Global Education in Europe at Crossroads: Which Contributions from Critical Perspectives? (4-2020)


Editors of this issue: Dalila P. Coelho, João Caramelo, and Mehmet Açıkalın

The Journal of Social Science Education will publish a special issue in 2020 on the theme of ‘Global Education in Europe at Crossroads: Which Contributions from Critical Perspectives?' 

Specially in the last 15 years, Global Education has expanded significantly in Europe from policy to curricula (Hartmeyer & Wegimont, 2016). Global Education is key for envisioning future education and research, amidst complexity and uncertainty (Bourn, 2015), and vital to address global challenges like those in the 2030 Agenda. Global education is also relevant in the appeal to reconstruct citizenship beyond national(istic) and simplistic imaginaries and promote a global awareness, belonging and action, often translated in the idea of being a “global citizen” (Sant et al., 2018). However, the field of Global Education faces many crossroads, at the epistemological and conceptual levels, as well as methodological and political. Emerged as an action field, Global Education has not yet overcome a certain imbalance between theory and practice, and despite recent developments, it still struggles with theoretical fragility and a slow adoption by Higher Education (Bourn, 2015). Moreover, Global Education discourse often accommodates at once humanist, critical, neoliberal or even neo-colonial views (Andreotti, 2011), with substantially different intents and effects.

Critical and postcolonial perspectives of Global Education are useful in recognizing these nuances and promoting social justice, questioning inequalities, working as a platform for a situated, self-aware and politicized understanding of current challenges, discourses and agendas (including the 2030 Agenda). They are also potentially relevant in addressing Europe’s historical challenges, particularly in countries with a colonial legacy (Coelho, Caramelo & Menezes, 2019).

Mostly focused on higher education, where Global Education is expanding (Horey et al., 2018) and the “global dimension” has multiple layers (Haigh, 2004), this special issue intends to offer a wide European perspective on the field. This call aims to promote a dialogue between research and pedagogical experiences from northern, eastern and southern European countries, with significantly different socio-historical and political backgrounds, as well as standpoints and agendas regarding Global Education itself. The call encourages submissions to situate topics discussed against this type of framing, and has a particular interest on critical and postcolonial analysis. Theoretical issues or postcolonial implications for Global Education at other levels of education (Crossley & Tikly, 2004; Andreotti & Souza, 2012) are also welcomed.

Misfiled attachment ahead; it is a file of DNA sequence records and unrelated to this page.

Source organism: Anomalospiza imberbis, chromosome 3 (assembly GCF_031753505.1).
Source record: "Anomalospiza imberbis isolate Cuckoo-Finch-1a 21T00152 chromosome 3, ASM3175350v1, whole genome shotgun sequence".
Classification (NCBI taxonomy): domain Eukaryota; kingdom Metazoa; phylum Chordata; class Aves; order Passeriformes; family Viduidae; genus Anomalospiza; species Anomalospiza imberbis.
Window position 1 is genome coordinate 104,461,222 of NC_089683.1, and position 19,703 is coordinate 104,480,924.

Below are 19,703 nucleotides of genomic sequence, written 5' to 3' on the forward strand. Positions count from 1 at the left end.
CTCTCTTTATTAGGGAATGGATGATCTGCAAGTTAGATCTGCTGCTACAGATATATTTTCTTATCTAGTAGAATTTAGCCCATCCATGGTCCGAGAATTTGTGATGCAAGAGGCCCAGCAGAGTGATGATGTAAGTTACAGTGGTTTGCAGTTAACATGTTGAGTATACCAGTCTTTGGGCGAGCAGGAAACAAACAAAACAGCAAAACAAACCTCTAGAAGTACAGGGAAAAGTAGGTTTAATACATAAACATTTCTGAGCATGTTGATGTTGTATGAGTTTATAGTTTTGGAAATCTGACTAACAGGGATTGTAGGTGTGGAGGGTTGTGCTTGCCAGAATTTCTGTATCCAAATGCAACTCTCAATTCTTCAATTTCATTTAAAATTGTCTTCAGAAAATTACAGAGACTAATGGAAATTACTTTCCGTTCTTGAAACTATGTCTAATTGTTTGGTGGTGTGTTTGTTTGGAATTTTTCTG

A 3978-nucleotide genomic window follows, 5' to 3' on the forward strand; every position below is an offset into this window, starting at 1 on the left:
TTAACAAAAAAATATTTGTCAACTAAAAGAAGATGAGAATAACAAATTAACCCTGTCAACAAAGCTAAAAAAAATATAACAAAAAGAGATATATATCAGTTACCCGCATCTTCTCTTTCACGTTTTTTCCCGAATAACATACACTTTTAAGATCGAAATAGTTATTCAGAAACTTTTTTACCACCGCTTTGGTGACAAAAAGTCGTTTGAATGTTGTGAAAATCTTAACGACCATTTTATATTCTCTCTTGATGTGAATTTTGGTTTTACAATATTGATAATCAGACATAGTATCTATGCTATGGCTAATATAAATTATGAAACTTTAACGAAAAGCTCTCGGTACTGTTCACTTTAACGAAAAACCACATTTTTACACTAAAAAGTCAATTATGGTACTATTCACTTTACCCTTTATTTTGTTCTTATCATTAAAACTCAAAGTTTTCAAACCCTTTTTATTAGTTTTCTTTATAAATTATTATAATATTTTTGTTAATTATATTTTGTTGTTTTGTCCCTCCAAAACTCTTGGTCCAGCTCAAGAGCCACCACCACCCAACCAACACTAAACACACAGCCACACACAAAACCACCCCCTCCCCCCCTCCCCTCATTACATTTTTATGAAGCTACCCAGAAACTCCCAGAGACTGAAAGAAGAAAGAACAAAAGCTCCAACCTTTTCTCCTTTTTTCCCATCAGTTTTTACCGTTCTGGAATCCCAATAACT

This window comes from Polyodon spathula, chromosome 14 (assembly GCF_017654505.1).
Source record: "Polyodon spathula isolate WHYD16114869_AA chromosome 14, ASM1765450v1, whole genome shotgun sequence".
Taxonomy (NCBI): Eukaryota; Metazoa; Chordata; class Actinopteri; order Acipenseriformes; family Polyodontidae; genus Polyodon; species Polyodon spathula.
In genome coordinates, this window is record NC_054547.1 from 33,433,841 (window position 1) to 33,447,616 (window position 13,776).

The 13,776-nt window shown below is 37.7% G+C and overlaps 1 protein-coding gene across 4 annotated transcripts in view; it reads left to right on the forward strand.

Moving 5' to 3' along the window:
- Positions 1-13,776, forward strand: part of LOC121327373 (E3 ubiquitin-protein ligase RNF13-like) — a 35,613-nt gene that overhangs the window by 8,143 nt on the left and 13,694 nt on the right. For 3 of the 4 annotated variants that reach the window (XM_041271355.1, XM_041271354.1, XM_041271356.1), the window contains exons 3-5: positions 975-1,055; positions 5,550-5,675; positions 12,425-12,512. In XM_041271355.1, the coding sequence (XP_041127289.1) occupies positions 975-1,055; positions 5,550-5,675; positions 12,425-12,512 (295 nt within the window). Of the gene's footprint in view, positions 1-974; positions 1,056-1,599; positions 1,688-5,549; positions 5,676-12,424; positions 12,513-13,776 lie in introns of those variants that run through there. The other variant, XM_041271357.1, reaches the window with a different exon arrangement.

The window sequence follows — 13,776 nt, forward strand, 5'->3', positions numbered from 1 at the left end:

The issue will contain:

  • An editorial in which key themes are highlighted and articles are briefly summarised;
  • 4-6 articles of between 6-9000 words;
  • 2-4 book reviews (each approximately 4-800 words long).

The following schedule will be used:

First submission by authors: 20 May 2020
Review and response to authors: 31 July 2020
Final submission from authors: 15 September 2020
Final reviewing and papers ready for layout: 15 November 2020
Publication: 15 December 2020

Guidance about the presentation of articles is available on the JSSE site at

Please use the online submission system to submit a paper.

The JSSE adopts the COPE Guidelines on publication ethics.

For matters about this special issue please contact:

Dalila P. Coelho (  



Andreotti, V. (2011). Actionable Postcolonial Theory in Education. New York: Palgrave Macmillan.

Andreotti, V. & Souza, L.M. (eds.) (2012). Postcolonial perspectives on global citizenship education. New York: Routledge.

Bourn, D. (2015). The theory and practice of development education. A pedagogy for global social justice. Oxon: Routledge.

Coelho, D.P., Caramelo, J. & Menezes, I. (2019). Mapping the field of Development Education in Portugal: narratives and challenges in a de/post/colonial context. Journal of Social Science Education, 18 (2): 110-132. DOI:

Crossley, M., & Tikly, L. (2004). Postcolonial perspectives and comparative and international research in education: a critical introduction. Comparative Education, 40(2), 147–156.

Haigh, M. (2004). From Internationalisation to Education for Global Citizenship: a Multi-Layered History. Higher Education Quarterly, 68(1): 6– 27.DOI:10.1111/hequ.12032

Hartmeyer, H. & Wegimont, L. (eds.) (2016). Global education in Europe revisited. Strategies and structures. Policy, practice and challenges. Münster: Waxmann.

Horey, D., Fortune, T., Nicolacopoulos, T., Kashima, E., & Mathisen, B. (2018). Global Citizenship and Higher Education: a scoping review of the empirical evidence. Journal of Studies in International Education, 22(5): 472–492.

Rizvi, F., Lingard, B., & Lavia, J. (2006). Postcolonialism and education: negotiating a contested terrain. Pedagogy, Culture & Society, 14(3), 249-262. doi:10.1080/14681360600891852

Sant, E., Davies, I., Pashby, K., & Shultz, L. (2018). Global citizenship education: a critical introduction to key concepts and debates. London: Bloomsbury.